Brexit march 2Next week in Parliament is going to be something to watch, as MPs try to seize greater control over the parliamentary agenda and various different possibilities are floated. At the moment, a People’s Vote or new referendum is not the most favoured option of a majority of MPs but it could develop into that as other options fall by the wayside. All those who witnessed the march must have been struck by the turnout and the passion. Jeremy Corbyn, the Labour leader, pointedly absented himself for London, which is something I think he will very soon live to regret. Of course, if Article50 is prolonged beyond either of the two dates mentioned in Brussels on Thursday — 12 April or 22 May — then there will have to be European elections in the UK in late May, as indeed there should be. They will certainly be a good gauge of the popular mood if they happen. And having to closely got to being elected to the European Parliament twice, I shall certainly throw my hat in the ring.

Posted in Brexit, Uncategorized | Tagged: , , , , | Leave a Comment »

The Brexit Wrecking Ball

Posted by jonathanfryer on Sunday, 17th February, 2019

B14E3D6B-1E23-4C31-B818-F231C26D827FThe UK airline Flybmi is going into administration, citing Brexit uncertainty as the reason; there is no guarantee they will be able to fly between European destinations if Britain leaves the EU on 29 March as scheduled. The company is just one of many that are closing or else shifting their operations to another member state of the European Union. According to experts’ figures released this week, Brexit is costing the UK £800million a week, and we haven’t even left yet. Note that this is nearly twice what Brexiteers claimed we would save through Brexit, the windfall supposedly being passed to the NHS. It seems inconceivable that the Conservative Party, as the traditional party of Business, should allow this economic vandalism to take place. But the sad truth is that the Tory party has been taken over by right-wing, xenophobic Brexiteer extremists and Prime Minister Theresa May is more interested in saving her own political skin than saving the country.

BFA67A8C-098E-4D73-828E-ADFA9A4762FABrexit is now showing its true colours: it is a wrecking ball that is smashing many of the economic gains of recent years, as well as dividing society. Just how bad those divisions are has been shown by the violent confrontations outside Parliament — yellow-vested Brexiteers assaulting police yesterday — and the fact that several female Remainer MPs have been advised to move home or else avoid travelling alone in order to stay safe. Meanwhile, Parliament has shown itself incapable of uniting behind one forward course of action and the Labour Party Leader, Jeremy Corbyn, has proved to be miserably inadequate and indecisive, thus failing to provide a true Opposition. No wonder a number of both Labour and Conservative MPs are thinking of resigning their party whip, with the Conservatives in thrall to Jacob Rees-Mogg’s European Reform Group and Labour to what Mike Gapes MP has called a Stalinist cult.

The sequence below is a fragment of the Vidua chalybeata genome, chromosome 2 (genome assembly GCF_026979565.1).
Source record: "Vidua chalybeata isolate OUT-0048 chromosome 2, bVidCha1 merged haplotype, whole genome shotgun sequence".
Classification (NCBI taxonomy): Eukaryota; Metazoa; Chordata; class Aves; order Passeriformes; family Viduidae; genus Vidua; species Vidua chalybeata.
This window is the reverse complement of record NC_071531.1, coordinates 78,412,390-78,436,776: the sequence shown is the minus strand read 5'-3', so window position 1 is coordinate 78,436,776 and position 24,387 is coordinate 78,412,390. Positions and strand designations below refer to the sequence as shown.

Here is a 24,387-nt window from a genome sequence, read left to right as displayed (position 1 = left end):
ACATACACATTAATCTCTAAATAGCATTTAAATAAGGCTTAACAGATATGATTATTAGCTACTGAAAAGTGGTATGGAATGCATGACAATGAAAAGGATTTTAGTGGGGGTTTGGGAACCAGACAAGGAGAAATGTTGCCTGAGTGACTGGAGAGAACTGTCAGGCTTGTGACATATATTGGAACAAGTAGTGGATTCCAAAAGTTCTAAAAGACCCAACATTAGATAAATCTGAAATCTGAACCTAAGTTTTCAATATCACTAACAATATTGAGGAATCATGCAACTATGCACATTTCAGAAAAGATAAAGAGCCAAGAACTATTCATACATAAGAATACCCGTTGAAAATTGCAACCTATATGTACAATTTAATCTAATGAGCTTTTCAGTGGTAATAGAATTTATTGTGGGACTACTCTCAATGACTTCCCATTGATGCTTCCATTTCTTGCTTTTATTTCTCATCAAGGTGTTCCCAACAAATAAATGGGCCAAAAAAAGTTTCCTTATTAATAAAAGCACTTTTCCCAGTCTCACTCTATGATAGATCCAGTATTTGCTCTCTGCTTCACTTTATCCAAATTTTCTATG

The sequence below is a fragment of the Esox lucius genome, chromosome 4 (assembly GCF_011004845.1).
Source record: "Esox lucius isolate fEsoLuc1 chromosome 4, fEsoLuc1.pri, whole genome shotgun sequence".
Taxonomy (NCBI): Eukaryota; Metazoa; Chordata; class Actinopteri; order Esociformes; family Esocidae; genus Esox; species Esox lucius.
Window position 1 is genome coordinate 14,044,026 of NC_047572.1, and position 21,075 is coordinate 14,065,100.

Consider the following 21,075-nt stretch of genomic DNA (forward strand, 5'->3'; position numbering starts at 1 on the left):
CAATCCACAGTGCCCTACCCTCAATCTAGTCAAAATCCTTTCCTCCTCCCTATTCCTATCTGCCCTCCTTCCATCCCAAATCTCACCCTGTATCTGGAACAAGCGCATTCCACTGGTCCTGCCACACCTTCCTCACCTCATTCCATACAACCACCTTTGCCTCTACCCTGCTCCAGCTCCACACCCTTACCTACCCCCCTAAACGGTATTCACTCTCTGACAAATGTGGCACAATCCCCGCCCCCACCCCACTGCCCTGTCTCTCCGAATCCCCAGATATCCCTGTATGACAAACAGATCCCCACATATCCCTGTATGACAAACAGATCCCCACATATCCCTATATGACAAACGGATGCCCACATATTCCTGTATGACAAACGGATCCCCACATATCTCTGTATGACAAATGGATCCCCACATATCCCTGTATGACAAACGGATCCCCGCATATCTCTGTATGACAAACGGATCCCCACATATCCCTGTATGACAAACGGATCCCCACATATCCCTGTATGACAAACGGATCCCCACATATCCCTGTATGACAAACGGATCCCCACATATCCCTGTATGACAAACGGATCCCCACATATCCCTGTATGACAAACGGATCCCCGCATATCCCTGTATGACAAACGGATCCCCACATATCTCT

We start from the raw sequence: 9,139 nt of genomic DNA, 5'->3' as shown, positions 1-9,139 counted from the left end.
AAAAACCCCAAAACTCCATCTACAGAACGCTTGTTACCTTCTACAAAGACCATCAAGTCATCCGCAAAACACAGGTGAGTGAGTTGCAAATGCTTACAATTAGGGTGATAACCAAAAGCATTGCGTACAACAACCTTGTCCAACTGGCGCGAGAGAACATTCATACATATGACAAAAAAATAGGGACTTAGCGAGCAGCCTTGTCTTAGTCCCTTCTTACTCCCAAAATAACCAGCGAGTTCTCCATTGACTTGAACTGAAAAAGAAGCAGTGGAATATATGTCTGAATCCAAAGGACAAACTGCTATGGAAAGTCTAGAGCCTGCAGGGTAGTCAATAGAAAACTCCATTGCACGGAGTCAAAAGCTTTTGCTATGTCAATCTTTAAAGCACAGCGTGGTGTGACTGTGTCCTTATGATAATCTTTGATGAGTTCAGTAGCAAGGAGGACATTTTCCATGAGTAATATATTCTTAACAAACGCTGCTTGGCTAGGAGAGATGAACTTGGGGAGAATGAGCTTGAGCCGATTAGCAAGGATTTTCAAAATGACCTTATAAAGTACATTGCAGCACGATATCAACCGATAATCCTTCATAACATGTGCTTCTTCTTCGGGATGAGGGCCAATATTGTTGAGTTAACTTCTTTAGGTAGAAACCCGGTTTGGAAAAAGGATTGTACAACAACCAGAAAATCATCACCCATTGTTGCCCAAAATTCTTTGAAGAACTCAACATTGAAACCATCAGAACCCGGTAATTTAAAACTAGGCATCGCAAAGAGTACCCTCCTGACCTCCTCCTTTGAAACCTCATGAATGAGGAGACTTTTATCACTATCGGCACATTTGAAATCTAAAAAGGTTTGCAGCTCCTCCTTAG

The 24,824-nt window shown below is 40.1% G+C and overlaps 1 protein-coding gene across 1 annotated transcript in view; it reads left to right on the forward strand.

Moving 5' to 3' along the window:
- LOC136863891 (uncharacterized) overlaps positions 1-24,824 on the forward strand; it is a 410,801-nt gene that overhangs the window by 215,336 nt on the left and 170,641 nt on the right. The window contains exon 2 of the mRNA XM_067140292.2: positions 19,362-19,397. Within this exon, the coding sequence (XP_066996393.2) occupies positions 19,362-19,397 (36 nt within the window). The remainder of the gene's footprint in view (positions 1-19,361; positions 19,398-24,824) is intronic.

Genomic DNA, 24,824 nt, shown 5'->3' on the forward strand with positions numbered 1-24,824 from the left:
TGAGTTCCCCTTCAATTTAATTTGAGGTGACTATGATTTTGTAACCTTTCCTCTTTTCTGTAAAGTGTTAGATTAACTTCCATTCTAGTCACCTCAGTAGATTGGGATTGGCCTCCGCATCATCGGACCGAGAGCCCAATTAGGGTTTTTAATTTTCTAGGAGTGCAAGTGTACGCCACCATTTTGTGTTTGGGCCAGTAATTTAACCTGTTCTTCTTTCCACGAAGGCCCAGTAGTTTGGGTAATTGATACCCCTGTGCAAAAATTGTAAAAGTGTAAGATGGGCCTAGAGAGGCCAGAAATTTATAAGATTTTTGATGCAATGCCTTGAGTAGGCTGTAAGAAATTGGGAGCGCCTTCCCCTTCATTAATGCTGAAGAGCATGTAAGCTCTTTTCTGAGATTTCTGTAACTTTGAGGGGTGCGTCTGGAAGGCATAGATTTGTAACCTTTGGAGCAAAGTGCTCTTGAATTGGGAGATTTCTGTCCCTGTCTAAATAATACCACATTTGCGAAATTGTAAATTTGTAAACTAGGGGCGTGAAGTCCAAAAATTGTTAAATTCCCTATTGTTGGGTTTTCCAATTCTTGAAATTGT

1EC0B2E1-3999-4261-A6E2-50B828249EFAOpinion polls have recently consistently shown that were there to be a referendum on whether to accept Mrs May’s “deal” or to stay in the EU, a majority would vote to remain. The People’s Vote campaign, backed by the Liberal Democrats, SNP, Plaid Cymru and the Greens, is still keeping up the pressure and has called for a mass demonstration in London on 23 March, less than a week before D for Departure Day. One hopes that something significant may have happened before then — ideally extending Article 50 to allow for a People’s Vote. But it is important that people turn out in huge numbers on the March. Moreover, the organisers must ensure that EU citizens in the UK and UK citizens in the rest of the EU are properly represented, as they have more to lose personally than most of us.

Posted in Brexit, Uncategorized | Tagged: , , , , , , | Leave a Comment »